Matthew Wickman. Literature After Euclid: The Geometric Imagination in the Long Scottish Enlightenment (University of Pennsylvania Press, 2016). 304 pp., 7 illus. (Hdbk., $69.95; ISBN 9780812247954; Ebook; $69.95; ISBN 9780812292534)
The new Romantic Circles Reviews & Receptions section is an innovative venture in contemporary Romantic scholarship, comprising short reviews of recent work, live BookChats, BookLists, a forum for debate, and an evolving compendium of appearances of Romanticism in popular culture.
Romantic Circles BookChat: Michael Gamer's Romanticism, Self-Canonization, and the Business of Poetry, hosted by Kirstyn Leuner
Kirstyn Leuner (Assistant Professor, Santa Clara University) hosts a chat with Michael Gamer (Professor, University of Pennsylvania) to discuss his new book Romanticism, Self-Canonization, and the Business of Poetry (Cambridge Studies in Romanticism, 2017). Their guests are Jeffrey N. Cox (Professor, University of Colorado Boulder), Devin Griffiths (Assistant Professor, University of Southern California), and Devoney Looser (Professor, Arizona State University). Prof. Gamer apologizes for the occasional technical difficulties, since he conducted the chat while staying in a guest house in Dorset with iffy wifi.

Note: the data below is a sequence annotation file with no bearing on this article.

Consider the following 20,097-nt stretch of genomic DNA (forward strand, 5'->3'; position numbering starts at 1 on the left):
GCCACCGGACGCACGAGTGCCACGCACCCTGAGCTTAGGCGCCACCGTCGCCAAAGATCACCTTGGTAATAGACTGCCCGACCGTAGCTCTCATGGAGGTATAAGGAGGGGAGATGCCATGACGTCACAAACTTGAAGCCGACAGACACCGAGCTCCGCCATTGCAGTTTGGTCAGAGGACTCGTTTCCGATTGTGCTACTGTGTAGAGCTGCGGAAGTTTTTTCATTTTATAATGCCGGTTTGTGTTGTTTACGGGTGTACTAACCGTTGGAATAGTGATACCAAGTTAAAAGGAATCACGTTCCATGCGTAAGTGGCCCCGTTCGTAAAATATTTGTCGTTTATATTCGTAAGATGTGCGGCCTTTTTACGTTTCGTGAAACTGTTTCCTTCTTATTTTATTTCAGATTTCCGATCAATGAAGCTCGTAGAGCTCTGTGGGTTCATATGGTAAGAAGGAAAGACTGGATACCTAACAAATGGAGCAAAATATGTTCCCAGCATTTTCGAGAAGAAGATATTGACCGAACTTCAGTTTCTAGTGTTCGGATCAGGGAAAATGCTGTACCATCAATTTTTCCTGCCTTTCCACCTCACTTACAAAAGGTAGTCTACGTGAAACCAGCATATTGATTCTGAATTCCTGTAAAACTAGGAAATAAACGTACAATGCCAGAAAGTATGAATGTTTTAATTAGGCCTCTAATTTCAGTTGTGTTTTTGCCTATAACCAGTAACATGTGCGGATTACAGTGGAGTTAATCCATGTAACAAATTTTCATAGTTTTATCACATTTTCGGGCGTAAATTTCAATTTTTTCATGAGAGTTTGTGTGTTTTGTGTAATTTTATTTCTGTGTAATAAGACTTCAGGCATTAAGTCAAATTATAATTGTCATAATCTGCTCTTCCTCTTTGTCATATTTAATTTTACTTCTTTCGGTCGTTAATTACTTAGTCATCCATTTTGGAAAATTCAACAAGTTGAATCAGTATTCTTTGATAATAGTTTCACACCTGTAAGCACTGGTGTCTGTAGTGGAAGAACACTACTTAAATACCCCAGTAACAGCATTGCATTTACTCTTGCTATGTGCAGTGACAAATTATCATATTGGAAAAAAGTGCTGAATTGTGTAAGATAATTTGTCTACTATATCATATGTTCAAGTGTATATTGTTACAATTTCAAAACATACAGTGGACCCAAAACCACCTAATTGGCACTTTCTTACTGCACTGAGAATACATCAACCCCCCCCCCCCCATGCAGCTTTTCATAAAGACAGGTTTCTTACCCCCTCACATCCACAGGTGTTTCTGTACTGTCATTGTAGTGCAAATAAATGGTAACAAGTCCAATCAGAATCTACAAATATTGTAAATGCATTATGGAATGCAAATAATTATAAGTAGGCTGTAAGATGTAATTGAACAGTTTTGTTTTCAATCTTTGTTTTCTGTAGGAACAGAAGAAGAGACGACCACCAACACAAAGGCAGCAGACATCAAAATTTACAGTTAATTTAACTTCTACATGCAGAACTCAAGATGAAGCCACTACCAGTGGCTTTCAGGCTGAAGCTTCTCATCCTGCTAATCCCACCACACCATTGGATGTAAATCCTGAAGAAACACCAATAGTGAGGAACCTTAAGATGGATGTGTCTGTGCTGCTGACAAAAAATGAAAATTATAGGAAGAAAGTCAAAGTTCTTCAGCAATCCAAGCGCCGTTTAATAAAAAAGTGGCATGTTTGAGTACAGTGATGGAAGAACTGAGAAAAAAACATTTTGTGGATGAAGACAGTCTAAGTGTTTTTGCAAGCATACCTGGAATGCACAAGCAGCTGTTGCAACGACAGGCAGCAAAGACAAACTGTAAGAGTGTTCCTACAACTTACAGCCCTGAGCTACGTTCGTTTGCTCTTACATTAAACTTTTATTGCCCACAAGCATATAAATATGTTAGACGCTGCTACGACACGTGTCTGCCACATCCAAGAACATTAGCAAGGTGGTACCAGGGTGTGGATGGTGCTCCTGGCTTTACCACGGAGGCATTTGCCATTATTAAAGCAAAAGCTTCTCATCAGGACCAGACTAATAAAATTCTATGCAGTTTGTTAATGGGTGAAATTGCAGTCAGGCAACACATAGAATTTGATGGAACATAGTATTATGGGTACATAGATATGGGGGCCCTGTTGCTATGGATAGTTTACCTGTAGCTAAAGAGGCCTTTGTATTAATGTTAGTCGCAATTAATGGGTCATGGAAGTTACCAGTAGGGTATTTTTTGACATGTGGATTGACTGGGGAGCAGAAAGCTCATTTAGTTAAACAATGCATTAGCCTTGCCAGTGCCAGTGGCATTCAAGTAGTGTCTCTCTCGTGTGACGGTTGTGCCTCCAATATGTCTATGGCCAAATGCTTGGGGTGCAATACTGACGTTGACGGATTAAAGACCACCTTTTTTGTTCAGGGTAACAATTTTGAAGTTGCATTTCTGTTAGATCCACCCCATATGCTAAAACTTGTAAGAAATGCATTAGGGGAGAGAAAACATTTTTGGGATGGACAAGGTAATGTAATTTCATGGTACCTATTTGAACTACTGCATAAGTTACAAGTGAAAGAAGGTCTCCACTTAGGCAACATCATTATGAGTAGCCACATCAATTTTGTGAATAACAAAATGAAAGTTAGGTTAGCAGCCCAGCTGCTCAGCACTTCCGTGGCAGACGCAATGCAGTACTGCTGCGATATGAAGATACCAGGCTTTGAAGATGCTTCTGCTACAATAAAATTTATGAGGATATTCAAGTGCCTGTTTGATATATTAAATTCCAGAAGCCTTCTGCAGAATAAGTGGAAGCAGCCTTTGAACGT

Romantic Circles BookChat: Ossianic Unconformities, by Eric Gidal
Eric Gidal, Tobias Menely, and Theresa Kelley discuss Ossianic Unconformities: Bardic Poetry in the Industrial Age (U of Virginia P, 2015); Moderated by Jesse Oak Taylor.
Romantic Circles BookChat: Romantic Globalism by Evan Gottlieb
Siobhan Carroll, James Mulholland, Miranda Burgess, and Evan Gottlieb discuss Romantic Globalism: British Literature and Modern World Order, 1750-1830 (Ohio State UP, 2014); Moderated by Roger Whitson.
This marks the first ever Romantic Circles Reviews and Receptions BookChat.
This list will seem noticeably familiar to many. And that appears to be the point. If there ever was a primal scene for Romanticism and theory, especially in the way it was staged within North America, the 1970s would be the name for it. Explicitly confronting or implicitly shadowboxing with that decade’s critical disposition still colors our critical endeavors more than forty years afterward, from New Historicism in the 1980s to contemporary interventions of the New Materialisms and the Affective Turn.
“Should work really be such fun?” asks Jennie Batchelor, lead researcher of The Lady’s Magazine: Understanding the Emergence of a Genre project (“The Monster”). In posing this question, Batchelor points to the myth of the isolated struggle and subsequent seriousness of...